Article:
There's not too much offered on the extras side, but what's there is very enjoyable. It's funny to see how much time and care they took to get a turtle penis reveal to work. That's the kind of dedication you want in comedy. The commentary is a real treat and probably the best special feature on this disc. Creators and writers Robert Smigel, Dino Stamatopoulos, (The Ben Stiller Show, Mr.Show, Late Night with Conan O'Brien, Moral Orel), Andy Breckman (Monk, SNL), and host Doug Dale give a ton of insight on the show. They reveal the problems plaguing a second season and why ultimately they didn't do one, Smigel defends that his dog characters don't have the same Russian immigrant voice (He actually does both Fogey and Triumph back to back to prove his point), they talk about avoiding people they've made fun of (most notably Sally Jessie Raphael), and reveal other entertaining tidbits surrounding the production and end product of the show. It's definitely one of the better commentaries on a television DVD set.

There is a slight problem with this DVD release, though. It is NOT complete. In fact, it's missing one of my favorite animated shorts from TV Funhouse, "A Globetrotter's Christmas". What's funny is it's still mentioned in the credits. I think it may have been left out since it aired on SNL first and Universal might own the rights. Other shorts like "Stedman" and "The Baby, The Immigrant, and The Guy On Mushrooms" were also aired on SNL, but I believe it was after it was aired on TV Funhouse and perhaps that's how they avoided being omitted. Triumph insulting Hootie and the Blowfish in the "Safari Day" episode also seems to be missing. That's a real shame, but it doesn't hurt the set too much.

Fans of Smigel are sure to enjoy this show. Thank Jesus (whatever animal you think he might be. Show reference, settle down) that Comedy Central finally released this hilarious show! Now if only Comedy Central would release Exit 57 on DVD I can go into a blissful comedy nerd coma. Enjoy!

Extras include commentary from the creators and puppets (Chickie, Jason, and Xabu), Outtakes, Behind the Scenes footage, Triumph appearances from The Rob Reiner Roast and The Daily Show and the lost sketch "What Do We Know, Pt.2 with Bob Odenkirk".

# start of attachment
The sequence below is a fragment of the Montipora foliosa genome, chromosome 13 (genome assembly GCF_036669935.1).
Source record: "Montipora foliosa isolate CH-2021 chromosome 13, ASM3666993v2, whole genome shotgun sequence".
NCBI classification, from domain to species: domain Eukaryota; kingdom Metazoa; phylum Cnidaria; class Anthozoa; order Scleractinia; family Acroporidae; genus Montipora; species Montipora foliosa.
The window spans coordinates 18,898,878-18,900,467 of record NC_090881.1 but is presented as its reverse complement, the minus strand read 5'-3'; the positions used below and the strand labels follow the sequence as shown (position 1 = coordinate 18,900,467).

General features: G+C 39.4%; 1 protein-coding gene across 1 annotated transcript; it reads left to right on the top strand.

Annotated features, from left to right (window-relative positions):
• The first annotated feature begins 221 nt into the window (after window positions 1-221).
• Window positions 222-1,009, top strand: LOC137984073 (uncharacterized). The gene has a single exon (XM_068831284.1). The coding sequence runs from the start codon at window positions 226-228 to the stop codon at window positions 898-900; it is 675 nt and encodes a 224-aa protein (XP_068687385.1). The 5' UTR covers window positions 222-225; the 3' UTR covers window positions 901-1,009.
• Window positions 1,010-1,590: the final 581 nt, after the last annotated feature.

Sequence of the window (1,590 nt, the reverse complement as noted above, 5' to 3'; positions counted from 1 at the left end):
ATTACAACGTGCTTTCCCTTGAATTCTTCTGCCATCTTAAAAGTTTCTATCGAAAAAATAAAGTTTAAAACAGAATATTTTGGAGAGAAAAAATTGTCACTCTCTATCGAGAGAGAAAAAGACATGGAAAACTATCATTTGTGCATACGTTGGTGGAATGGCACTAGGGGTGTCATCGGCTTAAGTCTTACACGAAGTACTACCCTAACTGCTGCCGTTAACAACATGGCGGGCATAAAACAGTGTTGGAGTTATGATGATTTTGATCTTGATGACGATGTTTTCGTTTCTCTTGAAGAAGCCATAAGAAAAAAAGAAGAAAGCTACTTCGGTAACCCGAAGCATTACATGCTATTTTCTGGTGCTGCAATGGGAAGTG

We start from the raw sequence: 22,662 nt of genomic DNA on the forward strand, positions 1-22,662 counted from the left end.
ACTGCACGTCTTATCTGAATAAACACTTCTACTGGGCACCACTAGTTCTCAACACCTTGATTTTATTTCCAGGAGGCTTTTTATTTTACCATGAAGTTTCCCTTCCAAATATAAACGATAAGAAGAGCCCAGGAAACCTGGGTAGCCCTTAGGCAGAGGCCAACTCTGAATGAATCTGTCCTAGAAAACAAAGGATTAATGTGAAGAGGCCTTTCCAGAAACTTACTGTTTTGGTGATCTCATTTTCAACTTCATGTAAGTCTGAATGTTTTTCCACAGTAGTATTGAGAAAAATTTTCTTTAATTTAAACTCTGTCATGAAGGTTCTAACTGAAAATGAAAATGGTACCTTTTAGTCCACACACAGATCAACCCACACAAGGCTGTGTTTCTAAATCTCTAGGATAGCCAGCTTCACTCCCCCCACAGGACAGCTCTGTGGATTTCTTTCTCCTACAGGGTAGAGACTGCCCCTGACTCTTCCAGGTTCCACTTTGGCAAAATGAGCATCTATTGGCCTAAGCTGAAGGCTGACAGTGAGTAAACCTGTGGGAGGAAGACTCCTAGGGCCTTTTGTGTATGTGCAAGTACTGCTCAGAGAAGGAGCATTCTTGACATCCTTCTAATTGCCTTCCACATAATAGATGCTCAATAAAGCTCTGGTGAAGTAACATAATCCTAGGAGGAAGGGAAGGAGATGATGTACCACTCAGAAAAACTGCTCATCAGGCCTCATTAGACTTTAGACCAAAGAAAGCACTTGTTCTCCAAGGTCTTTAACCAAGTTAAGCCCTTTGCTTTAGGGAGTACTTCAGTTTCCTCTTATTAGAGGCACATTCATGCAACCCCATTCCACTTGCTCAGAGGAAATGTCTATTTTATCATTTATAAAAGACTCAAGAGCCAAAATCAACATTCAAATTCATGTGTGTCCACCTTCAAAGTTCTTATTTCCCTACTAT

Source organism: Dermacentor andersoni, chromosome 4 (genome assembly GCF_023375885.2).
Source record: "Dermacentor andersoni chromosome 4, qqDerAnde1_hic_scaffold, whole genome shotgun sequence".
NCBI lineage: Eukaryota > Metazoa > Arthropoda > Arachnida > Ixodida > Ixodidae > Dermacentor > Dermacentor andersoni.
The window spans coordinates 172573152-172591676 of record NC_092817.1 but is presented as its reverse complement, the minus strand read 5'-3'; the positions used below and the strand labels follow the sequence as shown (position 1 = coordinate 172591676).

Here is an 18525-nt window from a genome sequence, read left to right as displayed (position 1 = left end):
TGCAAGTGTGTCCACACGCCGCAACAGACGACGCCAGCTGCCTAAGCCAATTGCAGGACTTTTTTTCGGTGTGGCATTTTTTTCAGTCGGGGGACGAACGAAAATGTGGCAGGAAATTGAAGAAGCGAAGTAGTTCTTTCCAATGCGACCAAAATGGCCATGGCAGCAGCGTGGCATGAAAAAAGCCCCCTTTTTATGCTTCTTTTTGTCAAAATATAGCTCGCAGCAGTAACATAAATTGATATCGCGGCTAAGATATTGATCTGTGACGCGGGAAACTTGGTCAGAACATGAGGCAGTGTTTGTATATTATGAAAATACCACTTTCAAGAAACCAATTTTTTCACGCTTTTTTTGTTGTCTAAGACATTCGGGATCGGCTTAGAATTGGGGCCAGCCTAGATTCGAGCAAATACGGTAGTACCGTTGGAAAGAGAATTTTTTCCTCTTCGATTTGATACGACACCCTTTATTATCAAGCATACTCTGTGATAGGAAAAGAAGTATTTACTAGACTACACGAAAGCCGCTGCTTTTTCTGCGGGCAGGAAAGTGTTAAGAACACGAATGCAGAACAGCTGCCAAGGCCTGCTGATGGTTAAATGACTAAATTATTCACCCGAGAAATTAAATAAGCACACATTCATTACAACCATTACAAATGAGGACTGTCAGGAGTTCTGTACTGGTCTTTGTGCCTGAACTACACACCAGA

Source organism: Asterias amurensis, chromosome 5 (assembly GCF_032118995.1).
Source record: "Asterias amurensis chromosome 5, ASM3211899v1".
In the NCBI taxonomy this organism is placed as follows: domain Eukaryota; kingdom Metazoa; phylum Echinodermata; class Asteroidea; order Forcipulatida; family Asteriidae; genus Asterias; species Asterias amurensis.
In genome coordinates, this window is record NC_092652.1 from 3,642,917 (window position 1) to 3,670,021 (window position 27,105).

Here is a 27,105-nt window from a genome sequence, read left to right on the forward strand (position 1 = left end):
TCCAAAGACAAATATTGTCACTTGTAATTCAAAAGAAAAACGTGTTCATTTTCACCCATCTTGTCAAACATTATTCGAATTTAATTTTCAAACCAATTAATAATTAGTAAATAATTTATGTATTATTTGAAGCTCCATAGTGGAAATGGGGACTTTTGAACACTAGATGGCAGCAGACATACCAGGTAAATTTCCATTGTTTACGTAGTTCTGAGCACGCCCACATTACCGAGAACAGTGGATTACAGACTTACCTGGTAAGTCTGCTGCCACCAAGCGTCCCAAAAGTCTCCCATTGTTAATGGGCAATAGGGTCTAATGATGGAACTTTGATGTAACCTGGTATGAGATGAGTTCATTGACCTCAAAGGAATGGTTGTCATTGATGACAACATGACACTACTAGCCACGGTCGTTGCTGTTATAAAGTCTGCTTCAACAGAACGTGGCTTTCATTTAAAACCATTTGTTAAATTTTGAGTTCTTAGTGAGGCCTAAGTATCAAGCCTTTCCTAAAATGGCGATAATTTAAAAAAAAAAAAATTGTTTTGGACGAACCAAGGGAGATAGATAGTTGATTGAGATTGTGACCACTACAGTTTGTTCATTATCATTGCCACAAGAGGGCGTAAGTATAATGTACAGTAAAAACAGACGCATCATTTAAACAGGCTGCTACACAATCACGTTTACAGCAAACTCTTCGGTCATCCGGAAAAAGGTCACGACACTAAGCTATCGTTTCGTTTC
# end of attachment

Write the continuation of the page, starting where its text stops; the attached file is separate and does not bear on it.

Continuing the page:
Sunday, July 6, 2008

Drillbit Taylor- Extended Survival Edition

Not everything from the Apatow cannon can be a winner. For proof, look no further than Drillbit Taylor. Though, it isn't a full-on Apatow production, they don't hesitate to mention his name on it. Smart move, but it doesn't save the film. But wait a minute…it's not a terrible movie. With films like The 40-Year-Old Virgin, Knocked Up and Superbad, the bar was set pretty high, even without trying it seems. You have an entertaining cast of characters and a story that's somewhat enjoyable, so why is this different from the previously mentioned films? It just doesn't seem genuine or focused enough, really.

Drillbit Taylor revolves around two boys, Wade (Nate Hartley) and Ryan (Troy Gentile), who start high school and unfortunately start getting harassed by two bullies, Filkins (Alex Frost) and Ronnie (Josh Peck), almost immediately. When things get too much to handle (and the bullying is pretty intense), they decide to hire a personal bodyguard. Enter Drillbit Taylor (Own Wilson), a homeless beggar who answers their ad and pretends to be trained in martial arts and the like so he can swindle the kids out of their money and then split to Canada. But of course, he has a change of heart and starts to care about the kids and in the process the kids learn a thing or two about who they are and how to stand up for themselves. Sound a bit predictable? Well, yeah, it is. You know some lesson is going to be learned. It's a formula done to death, it's just how you pad it and treat it that can separate it from the rest. Drillbit tries, but doesn't quite make it.